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A Recent Property Insurance Settlement War Story

Posted at Aug 02, 2018

Good Guys Win the Battle:
A Recent Property Insurance Settlement War Story

By Michael C. Perlmuter, JD, President & General Counsel

I think you will both benefit and enjoy the following war story which is a departure from my usual information-driven blog. This true story, about a recent insurance claim adjusted by the Alex N. Sill Company, accurately illustrates what a typical business owner/insured is faced with following a covered insurance event. The insured could have been in any business of any size and the insured any insurer. The important takeaway is the typical manner in which the insurer attempted to stonewall the insured into accepting its original, totally unacceptable offer based upon its unfair evaluation of the loss — after years of the insured paying its premiums as due, when due, in the amount due – and the gyrations needed to get to a satisfactory resolution. 

Enough said. Let’s get to the facts (specific names have been withheld to preserve the identity of most of the players).

On January 7, 2018, a fire occurred in a building that housed a successful and highly respected mid-sized printing company in Ohio. The fire damaged a considerable section of the building, but the flames did not reach any of the printing equipment. However, both smoke and the water from the firefighters’ efforts to strike the fire did reach and affect the printing equipment.

The company’s printing operations housed two offset presses, a guillotine cutter, an imaging plate-setter, a bookmaking binder, a folder, a saddle-stitch machine and a laminator.

Sadly, as seen so often by us, the insured was meaningfully under-insured, carrying only $200,000 of replacement cost insurance on its business personal property. As a result, the insured reasonably expected that its insurer, consistent with its commercials, would be “on its side.”

The insured filed its claim with its insurer immediately following the loss.  After attempting and failing to recover any payment from its insurer relative to the damaged equipment on its own, some 50 days later, the printer retained the Alex N. Sill Company to serve as its public adjuster relating to the fire claim.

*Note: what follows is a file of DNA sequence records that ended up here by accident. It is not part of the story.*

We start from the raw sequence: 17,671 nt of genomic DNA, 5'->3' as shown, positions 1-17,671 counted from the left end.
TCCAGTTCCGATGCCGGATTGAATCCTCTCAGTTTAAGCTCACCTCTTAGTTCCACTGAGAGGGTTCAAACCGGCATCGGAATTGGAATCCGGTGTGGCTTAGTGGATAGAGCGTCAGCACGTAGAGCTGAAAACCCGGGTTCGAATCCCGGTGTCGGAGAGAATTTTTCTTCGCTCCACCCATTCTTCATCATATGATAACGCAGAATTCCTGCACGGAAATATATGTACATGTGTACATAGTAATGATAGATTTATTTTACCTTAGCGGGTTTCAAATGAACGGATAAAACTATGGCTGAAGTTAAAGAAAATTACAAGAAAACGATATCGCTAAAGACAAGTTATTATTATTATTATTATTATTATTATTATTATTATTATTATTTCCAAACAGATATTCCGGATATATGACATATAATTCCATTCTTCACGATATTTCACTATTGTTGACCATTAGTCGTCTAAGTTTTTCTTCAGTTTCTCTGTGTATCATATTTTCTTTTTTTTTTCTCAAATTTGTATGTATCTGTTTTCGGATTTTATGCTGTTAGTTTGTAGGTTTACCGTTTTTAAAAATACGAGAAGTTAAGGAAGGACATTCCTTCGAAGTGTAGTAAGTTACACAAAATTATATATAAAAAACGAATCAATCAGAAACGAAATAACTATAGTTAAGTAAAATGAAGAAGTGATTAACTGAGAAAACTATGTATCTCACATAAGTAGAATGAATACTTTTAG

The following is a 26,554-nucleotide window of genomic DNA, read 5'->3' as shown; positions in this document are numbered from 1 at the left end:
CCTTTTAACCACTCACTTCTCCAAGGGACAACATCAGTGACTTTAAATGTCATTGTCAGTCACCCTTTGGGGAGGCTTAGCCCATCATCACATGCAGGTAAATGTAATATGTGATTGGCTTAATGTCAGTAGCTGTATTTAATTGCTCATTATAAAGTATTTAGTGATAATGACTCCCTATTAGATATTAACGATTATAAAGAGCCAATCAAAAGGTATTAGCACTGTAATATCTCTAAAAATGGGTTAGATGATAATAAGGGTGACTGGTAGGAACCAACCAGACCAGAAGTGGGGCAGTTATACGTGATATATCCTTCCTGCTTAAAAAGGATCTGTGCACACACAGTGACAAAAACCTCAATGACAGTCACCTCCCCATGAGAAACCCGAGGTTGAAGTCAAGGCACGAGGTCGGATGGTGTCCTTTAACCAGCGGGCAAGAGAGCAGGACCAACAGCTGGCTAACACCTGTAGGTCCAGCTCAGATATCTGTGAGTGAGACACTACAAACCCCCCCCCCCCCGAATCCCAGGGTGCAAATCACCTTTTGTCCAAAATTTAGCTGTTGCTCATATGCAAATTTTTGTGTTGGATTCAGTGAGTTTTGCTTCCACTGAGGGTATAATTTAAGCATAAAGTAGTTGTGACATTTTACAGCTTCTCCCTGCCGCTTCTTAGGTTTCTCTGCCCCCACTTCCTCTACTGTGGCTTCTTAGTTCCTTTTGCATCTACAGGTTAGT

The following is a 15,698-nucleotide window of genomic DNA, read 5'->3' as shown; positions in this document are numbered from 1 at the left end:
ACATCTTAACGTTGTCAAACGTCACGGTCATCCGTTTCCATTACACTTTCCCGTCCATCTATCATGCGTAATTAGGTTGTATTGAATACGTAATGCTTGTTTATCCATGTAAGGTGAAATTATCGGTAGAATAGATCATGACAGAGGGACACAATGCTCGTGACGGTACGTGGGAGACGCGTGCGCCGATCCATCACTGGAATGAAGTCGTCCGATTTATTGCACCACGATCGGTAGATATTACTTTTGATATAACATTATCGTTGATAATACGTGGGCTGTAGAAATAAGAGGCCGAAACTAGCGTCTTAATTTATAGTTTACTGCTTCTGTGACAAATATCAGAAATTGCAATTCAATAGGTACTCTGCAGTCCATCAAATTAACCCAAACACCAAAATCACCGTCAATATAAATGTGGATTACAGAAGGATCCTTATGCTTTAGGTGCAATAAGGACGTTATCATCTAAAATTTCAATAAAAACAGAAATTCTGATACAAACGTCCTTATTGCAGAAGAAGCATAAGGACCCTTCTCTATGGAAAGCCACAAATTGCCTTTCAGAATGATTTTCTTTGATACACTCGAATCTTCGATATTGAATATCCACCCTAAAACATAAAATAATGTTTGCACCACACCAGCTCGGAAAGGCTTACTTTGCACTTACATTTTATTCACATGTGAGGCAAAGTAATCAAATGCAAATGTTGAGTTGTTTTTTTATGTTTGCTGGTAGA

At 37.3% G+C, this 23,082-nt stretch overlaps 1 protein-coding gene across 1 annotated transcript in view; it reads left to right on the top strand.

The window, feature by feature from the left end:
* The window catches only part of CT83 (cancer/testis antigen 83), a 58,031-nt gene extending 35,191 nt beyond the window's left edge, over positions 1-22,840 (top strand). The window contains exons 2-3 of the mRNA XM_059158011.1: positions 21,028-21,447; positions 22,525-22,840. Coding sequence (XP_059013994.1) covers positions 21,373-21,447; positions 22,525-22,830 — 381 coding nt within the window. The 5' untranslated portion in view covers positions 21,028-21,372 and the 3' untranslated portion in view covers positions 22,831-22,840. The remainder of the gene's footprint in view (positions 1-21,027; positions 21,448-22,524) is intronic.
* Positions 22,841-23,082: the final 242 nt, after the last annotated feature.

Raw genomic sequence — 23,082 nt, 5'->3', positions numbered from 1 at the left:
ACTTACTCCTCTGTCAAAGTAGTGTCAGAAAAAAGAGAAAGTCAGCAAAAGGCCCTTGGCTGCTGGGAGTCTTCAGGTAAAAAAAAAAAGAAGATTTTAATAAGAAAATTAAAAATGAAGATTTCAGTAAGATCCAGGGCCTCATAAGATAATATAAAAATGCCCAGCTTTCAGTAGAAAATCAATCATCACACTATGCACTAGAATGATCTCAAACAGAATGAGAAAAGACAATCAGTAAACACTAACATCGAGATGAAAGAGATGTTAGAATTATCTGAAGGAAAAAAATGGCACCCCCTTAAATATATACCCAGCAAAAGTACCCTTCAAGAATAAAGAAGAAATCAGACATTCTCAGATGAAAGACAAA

Sill quickly assessed the situation and assigned a team including its top Ohio fire adjuster to immediately set in place a strategy to counter the insurer’s inactivity. Sill’s in-house contents appraisers and an expert in the printing industry also were included on the team to assist with placing a valuation on the damaged printing equipment.

Sill’s contents appraiser responded by contacting America’s leading printing equipment consultant and arranging with them to inspect the damaged equipment. Working in tandem with the printing equipment specialist, an audit damage report was provided to the insurer, detailing equipment piece by equipment piece damage and recommendations. Bottom line, the expert printing equipment consultant reported, that in their expert opinion, three of the damaged pieces of equipment could, “perhaps” be fixed, at a cost of $171,728.75 to “maybe” repair.

“Perhaps” and “maybe” are key inclusions, herein, as there were also five pieces of equipment, ranging from a guillotine paper cutter to an imaging plate-setter to a bookbinder to a folding machine to a stitching machine, that could not be repaired because parts no longer were made or available to bring each machine back to their previous life.